Interactions where Steinernema carpocapsae is the victim or passive partner (and generally loses out from the process). The following relationships have been collated from the published literature (see 'References'). Filters: Show All Hide Predators Hide Parasites Hide Parasitoids Hide Gall formers Hide Saprobes. Hide Fungi Hide Ascomycete Fungi Hide Basidiomycete Fungi Hide Fungoids.
A new strain of Steinernema carpocapsae (Weiser, 1955) was isolated from soil collected in a lagoon plain in Veneto region (North-East Italy). This new strain was named ItS-CAO1. Molecular and.Disclaimer: The Animal Diversity Web is an educational resource written largely by and for college students.ADW doesn't cover all species in the world, nor does it include all the latest scientific information about organisms we describe. Though we edit our accounts for accuracy, we cannot guarantee all information in those accounts.Steinernema Carpocapsae nematodes (SC) is most effective against flea larvae, ticks, ants, and caterpillars in lawns, garden soil, and under trees where larvae pupate. S. carpocapsae tends to be most effective when applied against highly mobile surface-adapted insects.
Steinernema carpocapsae are nematodes pathogenic to beetles. use of this product. The information in this Mobility and bio-accumulation potential: Data not available Ecotoxic effects: Data not available. General information: Neither acute nor chronic effects are known. Inform respective authorities in.
Entomopathogenic nematode, species Steinernema carpocapsae Infective juveniles of a threadworm that parasitises a large variety of insect prey, especially beetles, fleas, cutworms (Agrotis spp.), and other moths. 100% safe to humans and pets.
Steinernema glaseri: One of the largest entomopathogenic nematode species at twice the length but eight times the volume of S. carpocapsae infective juveniles, S. glaseri is especially effective against coleopterous larvae, particularly scarabs. This species is a cruise forager, neither nictating nor attaching well to passing hosts, but highly mobile and responsive to long-range host volatiles.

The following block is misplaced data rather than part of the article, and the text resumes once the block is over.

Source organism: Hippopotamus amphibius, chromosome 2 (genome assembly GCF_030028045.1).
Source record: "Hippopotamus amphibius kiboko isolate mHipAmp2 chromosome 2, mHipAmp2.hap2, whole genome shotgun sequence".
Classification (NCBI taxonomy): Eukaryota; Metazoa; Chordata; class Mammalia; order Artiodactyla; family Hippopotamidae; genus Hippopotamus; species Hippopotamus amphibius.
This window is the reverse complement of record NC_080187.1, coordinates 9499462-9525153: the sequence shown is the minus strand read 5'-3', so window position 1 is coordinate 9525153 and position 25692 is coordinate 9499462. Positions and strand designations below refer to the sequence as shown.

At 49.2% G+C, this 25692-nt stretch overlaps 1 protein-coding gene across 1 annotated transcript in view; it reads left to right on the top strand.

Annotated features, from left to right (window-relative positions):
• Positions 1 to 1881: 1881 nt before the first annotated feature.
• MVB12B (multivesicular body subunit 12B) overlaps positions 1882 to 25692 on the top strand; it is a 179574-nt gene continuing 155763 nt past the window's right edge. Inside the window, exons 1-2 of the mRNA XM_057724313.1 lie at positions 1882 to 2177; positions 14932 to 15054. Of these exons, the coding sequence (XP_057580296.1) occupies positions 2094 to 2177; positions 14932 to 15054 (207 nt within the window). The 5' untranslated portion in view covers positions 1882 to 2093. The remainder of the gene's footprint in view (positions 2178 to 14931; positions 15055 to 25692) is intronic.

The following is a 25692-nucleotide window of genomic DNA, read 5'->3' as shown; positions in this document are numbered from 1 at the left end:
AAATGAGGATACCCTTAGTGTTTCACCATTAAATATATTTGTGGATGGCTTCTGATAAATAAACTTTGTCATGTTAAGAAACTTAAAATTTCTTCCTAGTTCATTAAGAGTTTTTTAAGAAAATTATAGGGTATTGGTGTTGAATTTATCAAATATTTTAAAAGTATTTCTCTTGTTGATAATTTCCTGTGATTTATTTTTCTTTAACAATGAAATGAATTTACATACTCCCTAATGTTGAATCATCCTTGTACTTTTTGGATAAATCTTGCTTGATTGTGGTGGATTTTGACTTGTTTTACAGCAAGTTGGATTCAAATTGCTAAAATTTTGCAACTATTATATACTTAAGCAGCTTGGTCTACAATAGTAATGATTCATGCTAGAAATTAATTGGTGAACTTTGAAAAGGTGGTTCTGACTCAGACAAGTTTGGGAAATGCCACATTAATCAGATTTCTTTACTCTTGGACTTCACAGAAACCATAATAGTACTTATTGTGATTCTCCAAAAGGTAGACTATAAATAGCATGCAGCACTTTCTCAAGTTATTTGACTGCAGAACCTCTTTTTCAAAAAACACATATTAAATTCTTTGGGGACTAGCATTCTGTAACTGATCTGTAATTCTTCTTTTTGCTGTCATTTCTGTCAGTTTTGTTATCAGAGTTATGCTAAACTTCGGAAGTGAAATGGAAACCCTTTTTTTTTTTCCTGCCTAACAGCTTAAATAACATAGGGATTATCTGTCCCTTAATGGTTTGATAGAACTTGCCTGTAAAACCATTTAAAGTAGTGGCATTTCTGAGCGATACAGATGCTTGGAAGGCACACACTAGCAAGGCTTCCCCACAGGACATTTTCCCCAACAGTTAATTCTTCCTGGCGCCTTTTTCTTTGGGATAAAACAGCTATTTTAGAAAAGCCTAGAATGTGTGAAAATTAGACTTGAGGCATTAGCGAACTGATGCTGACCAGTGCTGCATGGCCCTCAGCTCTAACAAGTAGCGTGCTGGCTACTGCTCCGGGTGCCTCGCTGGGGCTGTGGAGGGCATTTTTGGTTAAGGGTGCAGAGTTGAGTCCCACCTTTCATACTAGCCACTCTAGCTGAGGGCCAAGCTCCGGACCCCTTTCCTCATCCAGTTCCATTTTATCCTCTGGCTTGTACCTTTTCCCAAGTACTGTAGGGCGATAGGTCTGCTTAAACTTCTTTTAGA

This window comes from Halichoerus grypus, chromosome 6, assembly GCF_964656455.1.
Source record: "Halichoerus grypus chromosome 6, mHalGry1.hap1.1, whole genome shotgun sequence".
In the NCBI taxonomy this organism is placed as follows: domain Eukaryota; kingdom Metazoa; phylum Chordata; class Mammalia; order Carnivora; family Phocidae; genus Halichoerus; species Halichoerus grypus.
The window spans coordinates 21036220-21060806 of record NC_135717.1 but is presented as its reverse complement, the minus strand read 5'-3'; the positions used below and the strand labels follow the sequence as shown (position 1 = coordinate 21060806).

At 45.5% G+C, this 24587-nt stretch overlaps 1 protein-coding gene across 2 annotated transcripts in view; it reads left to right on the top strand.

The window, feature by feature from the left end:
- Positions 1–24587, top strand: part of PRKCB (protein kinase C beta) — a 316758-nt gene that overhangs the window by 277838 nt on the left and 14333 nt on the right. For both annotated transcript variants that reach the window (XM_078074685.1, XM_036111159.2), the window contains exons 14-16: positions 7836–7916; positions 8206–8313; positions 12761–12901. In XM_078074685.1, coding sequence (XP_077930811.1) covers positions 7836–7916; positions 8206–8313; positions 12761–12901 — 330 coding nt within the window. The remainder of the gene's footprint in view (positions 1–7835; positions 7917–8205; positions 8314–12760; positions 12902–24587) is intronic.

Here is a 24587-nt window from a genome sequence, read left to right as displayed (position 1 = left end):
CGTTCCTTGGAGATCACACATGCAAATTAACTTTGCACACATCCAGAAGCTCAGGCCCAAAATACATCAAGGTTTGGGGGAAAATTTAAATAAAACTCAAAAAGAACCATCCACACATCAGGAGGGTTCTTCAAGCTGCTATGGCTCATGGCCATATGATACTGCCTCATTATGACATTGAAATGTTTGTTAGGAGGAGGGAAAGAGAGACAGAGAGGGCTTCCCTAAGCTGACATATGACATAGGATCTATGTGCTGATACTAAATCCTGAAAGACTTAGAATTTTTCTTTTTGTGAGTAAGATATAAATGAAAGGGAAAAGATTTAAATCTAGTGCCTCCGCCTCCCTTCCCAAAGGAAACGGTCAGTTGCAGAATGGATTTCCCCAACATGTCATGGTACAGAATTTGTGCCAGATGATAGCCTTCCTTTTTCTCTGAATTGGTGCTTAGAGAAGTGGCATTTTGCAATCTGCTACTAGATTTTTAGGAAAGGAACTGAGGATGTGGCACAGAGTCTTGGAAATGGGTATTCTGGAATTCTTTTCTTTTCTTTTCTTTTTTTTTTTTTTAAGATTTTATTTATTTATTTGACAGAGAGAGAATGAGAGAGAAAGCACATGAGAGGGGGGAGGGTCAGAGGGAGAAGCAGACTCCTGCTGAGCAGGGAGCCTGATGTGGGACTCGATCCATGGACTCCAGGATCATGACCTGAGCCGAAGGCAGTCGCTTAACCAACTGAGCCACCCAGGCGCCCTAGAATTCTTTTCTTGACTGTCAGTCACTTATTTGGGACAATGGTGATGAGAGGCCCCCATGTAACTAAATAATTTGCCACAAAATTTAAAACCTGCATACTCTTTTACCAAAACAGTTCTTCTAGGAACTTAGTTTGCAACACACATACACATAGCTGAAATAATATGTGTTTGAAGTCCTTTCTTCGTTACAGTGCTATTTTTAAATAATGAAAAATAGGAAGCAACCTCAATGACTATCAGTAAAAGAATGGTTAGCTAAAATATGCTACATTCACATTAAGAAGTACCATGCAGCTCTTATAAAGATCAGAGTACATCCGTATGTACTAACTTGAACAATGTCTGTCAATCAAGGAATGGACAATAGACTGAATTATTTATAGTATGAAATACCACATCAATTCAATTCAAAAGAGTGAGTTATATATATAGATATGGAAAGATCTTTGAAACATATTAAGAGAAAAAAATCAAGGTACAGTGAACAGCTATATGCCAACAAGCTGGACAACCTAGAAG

Entomopathogenic nematodes have been proposed as biological agents for the control of Drosophila suzukii, an invasive pest of small-stone and soft-skinned fruits. Larvae of the fly are susceptible to Steinernema carpocapsae infection but the reaction of immune defenses of the host are unknown. To determine the immune response, larvae were infected with S. carpocapsae and Xenorhabdus.
Ambushers such as Steinernema carpocapsae have an energy-conserving approach and lie-in-wait to attack mobile insects (nictitating) in the upper soil. Cruisers like Steinernema glaseri and Heterorhabditis bacteriophora are highly active and generally subterranean, moving significant distances using volatile cues and other methods to find their host underground.
Species: Steinernema carpocapsae; Distribution Table Top of page. The distribution in this summary table is based on all the information available. When several references are cited, they may give conflicting information on the status. Further details may be available for individual references in the Distribution Table Details section which can.
Steinernema is a genus of nematodes in the family of Steinernematidae. The genus Steinernema is named after the nematologist Gotthold Steiner. Species of this genus can infect insects.
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GENERAL INFORMATION for Steinernema feltiae Description: Soil inhabiting nematodes that are lethal insect parasitoids that are used to control soil pests Example pests controlled: Fungus gnat larvae.
Experiments were conducted in Germany in 2002 under laboratory, semi-field and field conditions to evaluate the insecticidal activities of Steinernema bicornutum, S. carpocapsae, S. carpocapsae strain China, S. feltiae and Heterorhabditis bacteriophora against R. cerasi. The nematodes at 50, 100 or 150 nematodes per larva and pupa were released to cell wells (24 cells filled with quartz sand).
Classification of the predicted proteins revealed involvement in diverse cellular, metabolic and extracellular functions. One hundred and nineteen clusters were predicted to encode putative secreted proteins such as proteases, proteases inhibitors, lectins, saposin-like proteins, acetylcholinesterase, anti-oxidants, and heat-shock proteins, which can possibly have host interactions.
Damage caused to entomopathogenic nematodes by spray application is generally assessed by observing the viability of the infective juveniles under the microscope. To improve the quality and speed of this observation we developed an image processing technique and tested the efficacy of acetic acid and sodium chloride as chemical stimulants.
The relationship between the bacterium Xenorhabdus nematophila and its nematode host, Steinernema carpocapsae, is classified as cooperation because both organisms benefit and X. nematophila and S. carpocapsae can be grown separately.
Studies on the toxicity of pesticides to Steinernema feltiae (Neoaplectana carpocapsae), Metarhizium anisopliae and Beauveria bassiana are summarized. Bentazone, ioxynil, hexaconazole, cyromazine and buprofezin did not affect N. feltiae, but quizalofop-ethyl, tralkoxydim, sulfur and potassium soap were toxic. Pirimicarb, cypermethrin, diazinon, simazine and metalaxyl plus mancozeb did not.